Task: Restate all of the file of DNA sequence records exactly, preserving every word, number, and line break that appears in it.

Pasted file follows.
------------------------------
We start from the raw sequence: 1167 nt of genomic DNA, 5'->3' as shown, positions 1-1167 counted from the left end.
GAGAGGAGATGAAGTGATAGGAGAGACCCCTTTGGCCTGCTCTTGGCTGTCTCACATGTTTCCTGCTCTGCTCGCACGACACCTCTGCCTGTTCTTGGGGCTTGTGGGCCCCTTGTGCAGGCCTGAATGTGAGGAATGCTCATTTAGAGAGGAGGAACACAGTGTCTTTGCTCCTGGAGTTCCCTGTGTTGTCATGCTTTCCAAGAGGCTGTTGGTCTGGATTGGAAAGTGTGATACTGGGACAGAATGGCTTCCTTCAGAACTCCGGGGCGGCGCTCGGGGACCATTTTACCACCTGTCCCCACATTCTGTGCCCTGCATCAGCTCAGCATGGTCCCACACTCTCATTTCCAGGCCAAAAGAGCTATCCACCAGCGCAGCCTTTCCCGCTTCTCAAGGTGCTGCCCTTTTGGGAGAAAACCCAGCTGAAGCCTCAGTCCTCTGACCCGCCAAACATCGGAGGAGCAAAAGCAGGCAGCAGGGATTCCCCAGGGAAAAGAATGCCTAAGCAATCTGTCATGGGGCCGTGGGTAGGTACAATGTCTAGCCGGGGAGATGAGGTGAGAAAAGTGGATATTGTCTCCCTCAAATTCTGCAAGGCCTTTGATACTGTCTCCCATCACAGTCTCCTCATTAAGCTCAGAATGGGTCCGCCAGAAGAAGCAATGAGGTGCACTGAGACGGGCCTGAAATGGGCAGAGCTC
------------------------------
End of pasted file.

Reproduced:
We start from the raw sequence: 1167 nt of genomic DNA, 5'->3' as shown, positions 1-1167 counted from the left end.
GAGAGGAGATGAAGTGATAGGAGAGACCCCTTTGGCCTGCTCTTGGCTGTCTCACATGTTTCCTGCTCTGCTCGCACGACACCTCTGCCTGTTCTTGGGGCTTGTGGGCCCCTTGTGCAGGCCTGAATGTGAGGAATGCTCATTTAGAGAGGAGGAACACAGTGTCTTTGCTCCTGGAGTTCCCTGTGTTGTCATGCTTTCCAAGAGGCTGTTGGTCTGGATTGGAAAGTGTGATACTGGGACAGAATGGCTTCCTTCAGAACTCCGGGGCGGCGCTCGGGGACCATTTTACCACCTGTCCCCACATTCTGTGCCCTGCATCAGCTCAGCATGGTCCCACACTCTCATTTCCAGGCCAAAAGAGCTATCCACCAGCGCAGCCTTTCCCGCTTCTCAAGGTGCTGCCCTTTTGGGAGAAAACCCAGCTGAAGCCTCAGTCCTCTGACCCGCCAAACATCGGAGGAGCAAAAGCAGGCAGCAGGGATTCCCCAGGGAAAAGAATGCCTAAGCAATCTGTCATGGGGCCGTGGGTAGGTACAATGTCTAGCCGGGGAGATGAGGTGAGAAAAGTGGATATTGTCTCCCTCAAATTCTGCAAGGCCTTTGATACTGTCTCCCATCACAGTCTCCTCATTAAGCTCAGAATGGGTCCGCCAGAAGAAGCAATGAGGTGCACTGAGACGGGCCTGAAATGGGCAGAGCTC